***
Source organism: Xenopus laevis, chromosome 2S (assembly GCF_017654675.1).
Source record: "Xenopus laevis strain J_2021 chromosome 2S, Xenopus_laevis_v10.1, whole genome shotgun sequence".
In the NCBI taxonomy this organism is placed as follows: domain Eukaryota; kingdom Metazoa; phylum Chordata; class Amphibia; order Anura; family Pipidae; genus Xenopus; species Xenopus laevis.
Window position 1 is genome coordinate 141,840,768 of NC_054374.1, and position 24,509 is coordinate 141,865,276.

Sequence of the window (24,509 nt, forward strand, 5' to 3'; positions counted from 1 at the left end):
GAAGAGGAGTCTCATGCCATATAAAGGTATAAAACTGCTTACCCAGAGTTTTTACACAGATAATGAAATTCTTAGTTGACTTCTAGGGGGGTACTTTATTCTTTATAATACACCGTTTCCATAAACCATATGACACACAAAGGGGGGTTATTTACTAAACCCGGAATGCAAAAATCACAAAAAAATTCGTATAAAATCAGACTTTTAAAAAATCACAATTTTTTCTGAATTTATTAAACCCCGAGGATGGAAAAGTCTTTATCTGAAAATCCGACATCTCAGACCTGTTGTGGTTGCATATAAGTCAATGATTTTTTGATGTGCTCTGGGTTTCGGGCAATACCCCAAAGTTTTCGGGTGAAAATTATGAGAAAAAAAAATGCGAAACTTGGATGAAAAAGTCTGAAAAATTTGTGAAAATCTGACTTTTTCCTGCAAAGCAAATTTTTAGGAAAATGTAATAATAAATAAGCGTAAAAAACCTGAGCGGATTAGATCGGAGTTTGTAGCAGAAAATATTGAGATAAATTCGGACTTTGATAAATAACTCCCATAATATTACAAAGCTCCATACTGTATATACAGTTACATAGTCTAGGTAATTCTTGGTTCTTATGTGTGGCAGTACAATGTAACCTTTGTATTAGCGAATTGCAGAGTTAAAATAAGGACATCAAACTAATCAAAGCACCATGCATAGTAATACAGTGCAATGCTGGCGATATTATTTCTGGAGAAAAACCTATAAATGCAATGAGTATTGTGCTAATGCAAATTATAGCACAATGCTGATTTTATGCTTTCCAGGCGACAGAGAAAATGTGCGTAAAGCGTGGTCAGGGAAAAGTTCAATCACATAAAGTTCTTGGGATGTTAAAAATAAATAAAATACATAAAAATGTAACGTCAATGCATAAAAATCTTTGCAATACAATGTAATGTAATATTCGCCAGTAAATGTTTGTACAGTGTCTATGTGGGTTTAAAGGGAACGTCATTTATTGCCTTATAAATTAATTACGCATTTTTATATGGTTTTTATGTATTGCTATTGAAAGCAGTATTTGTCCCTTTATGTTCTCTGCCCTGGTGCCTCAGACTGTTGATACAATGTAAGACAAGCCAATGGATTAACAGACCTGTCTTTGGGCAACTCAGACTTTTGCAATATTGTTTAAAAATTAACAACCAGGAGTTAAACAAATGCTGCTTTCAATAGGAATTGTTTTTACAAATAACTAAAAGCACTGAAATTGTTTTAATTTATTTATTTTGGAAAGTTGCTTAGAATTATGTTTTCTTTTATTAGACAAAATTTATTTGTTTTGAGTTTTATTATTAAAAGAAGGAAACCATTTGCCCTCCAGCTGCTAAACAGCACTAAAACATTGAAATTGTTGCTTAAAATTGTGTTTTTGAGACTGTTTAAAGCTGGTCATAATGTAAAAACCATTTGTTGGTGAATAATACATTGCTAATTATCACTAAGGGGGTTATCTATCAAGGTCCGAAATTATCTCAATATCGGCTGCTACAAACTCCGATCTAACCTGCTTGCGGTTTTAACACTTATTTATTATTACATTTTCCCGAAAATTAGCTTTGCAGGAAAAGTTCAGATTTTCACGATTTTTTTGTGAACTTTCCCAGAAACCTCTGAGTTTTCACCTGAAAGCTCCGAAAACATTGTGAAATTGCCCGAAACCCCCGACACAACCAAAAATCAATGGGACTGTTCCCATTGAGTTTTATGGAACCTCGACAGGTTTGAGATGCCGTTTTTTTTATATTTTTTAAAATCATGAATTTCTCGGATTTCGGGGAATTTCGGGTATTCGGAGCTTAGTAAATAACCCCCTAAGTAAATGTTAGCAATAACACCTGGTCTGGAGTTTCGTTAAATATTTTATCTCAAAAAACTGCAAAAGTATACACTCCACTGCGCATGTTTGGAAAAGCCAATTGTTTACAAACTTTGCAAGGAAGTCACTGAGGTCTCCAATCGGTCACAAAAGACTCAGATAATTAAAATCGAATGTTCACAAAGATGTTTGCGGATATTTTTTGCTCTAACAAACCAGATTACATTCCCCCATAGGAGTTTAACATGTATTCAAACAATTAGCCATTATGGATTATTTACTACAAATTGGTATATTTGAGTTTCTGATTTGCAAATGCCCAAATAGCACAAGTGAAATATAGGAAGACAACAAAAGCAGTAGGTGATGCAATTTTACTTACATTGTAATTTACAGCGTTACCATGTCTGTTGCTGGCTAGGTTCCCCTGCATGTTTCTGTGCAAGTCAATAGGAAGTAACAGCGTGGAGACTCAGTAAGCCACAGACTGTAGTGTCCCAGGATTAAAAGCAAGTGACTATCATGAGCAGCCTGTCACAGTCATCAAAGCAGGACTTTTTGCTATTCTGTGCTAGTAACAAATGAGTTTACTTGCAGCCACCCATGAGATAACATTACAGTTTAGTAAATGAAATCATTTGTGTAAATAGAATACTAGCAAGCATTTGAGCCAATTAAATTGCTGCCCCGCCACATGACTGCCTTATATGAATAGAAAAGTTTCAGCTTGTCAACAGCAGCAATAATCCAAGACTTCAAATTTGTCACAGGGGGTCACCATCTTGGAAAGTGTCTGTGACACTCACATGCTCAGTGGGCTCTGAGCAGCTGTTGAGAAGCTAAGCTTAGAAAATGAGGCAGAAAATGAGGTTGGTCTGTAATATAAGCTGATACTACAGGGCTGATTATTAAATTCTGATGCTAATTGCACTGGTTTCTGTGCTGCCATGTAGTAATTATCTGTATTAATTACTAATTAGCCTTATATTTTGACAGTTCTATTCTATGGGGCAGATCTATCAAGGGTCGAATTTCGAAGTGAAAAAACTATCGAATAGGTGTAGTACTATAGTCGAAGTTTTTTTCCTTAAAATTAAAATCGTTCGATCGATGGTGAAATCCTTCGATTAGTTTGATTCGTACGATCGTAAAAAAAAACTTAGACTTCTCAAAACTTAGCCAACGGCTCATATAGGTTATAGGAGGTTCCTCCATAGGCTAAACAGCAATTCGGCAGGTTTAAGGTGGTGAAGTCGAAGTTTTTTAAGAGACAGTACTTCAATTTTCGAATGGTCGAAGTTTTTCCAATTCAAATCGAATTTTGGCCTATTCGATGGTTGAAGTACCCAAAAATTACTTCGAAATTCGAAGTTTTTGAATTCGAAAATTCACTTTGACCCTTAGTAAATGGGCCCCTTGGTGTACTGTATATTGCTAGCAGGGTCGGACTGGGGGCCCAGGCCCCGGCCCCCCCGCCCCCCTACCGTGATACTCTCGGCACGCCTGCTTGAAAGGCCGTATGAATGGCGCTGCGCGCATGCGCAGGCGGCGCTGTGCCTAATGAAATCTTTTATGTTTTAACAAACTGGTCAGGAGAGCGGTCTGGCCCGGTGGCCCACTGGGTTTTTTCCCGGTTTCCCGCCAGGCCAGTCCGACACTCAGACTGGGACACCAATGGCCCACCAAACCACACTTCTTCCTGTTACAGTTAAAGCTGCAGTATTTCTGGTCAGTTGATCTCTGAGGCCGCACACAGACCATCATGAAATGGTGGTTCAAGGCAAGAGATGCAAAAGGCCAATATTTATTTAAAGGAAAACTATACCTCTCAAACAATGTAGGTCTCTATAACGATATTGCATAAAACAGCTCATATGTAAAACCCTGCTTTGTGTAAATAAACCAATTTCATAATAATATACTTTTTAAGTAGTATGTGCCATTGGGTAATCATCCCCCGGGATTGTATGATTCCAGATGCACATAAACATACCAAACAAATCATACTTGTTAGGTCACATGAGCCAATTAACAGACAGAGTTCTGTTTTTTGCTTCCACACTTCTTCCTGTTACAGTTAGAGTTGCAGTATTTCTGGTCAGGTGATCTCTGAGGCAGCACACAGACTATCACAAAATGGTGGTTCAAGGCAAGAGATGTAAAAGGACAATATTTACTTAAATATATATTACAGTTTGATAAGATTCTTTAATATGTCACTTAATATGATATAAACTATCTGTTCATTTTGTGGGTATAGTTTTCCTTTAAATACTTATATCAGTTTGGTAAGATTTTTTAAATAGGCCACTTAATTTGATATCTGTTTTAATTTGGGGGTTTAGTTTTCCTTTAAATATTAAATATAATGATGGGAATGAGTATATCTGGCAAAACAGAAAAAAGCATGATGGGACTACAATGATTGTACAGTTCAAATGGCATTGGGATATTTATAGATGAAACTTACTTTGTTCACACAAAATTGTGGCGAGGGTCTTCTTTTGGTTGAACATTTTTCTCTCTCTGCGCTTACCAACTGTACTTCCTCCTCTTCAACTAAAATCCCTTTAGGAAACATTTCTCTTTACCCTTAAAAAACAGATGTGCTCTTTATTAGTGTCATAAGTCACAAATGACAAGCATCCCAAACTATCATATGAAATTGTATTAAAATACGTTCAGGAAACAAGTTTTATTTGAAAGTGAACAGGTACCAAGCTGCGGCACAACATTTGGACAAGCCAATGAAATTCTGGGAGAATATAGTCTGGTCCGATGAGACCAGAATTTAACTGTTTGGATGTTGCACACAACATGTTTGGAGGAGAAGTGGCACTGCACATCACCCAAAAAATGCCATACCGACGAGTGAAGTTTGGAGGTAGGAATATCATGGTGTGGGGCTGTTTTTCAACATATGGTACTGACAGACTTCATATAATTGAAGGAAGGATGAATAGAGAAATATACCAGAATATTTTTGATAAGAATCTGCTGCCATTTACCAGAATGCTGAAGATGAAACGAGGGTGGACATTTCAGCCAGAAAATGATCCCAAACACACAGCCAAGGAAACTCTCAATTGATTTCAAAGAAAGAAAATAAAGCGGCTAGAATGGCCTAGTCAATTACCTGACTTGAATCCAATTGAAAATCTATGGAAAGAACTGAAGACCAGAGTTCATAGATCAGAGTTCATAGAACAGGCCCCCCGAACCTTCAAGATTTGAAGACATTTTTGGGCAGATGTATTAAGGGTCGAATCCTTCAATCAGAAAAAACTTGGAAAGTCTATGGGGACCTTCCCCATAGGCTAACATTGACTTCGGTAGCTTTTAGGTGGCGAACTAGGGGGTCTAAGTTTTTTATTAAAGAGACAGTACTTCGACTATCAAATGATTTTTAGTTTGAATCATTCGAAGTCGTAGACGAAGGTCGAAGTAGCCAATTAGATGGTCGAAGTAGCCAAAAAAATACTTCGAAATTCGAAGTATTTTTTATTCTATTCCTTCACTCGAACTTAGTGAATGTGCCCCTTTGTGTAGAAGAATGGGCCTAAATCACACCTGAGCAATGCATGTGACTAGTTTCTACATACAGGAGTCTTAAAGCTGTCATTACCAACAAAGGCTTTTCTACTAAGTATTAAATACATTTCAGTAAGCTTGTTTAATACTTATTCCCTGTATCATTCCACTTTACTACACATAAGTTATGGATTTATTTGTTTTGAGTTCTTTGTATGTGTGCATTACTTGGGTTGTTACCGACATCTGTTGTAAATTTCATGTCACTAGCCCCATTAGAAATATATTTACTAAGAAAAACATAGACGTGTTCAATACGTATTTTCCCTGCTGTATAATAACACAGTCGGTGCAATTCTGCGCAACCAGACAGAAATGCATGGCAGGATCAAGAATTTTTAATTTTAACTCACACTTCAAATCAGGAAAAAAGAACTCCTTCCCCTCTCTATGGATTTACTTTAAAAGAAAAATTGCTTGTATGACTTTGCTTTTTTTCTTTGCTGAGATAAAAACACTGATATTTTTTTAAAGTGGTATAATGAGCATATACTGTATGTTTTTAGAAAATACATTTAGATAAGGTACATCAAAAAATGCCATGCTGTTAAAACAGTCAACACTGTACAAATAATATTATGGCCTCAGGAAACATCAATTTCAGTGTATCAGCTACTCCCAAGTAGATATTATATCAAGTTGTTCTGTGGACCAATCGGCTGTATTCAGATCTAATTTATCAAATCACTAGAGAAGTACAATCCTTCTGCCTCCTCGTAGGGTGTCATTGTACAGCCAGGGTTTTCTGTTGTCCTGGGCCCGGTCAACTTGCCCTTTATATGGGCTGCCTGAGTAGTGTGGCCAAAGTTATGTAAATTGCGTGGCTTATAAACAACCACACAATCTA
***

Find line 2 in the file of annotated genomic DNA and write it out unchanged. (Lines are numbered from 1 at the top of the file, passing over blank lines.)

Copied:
Source record: "Xenopus laevis strain J_2021 chromosome 2S, Xenopus_laevis_v10.1, whole genome shotgun sequence".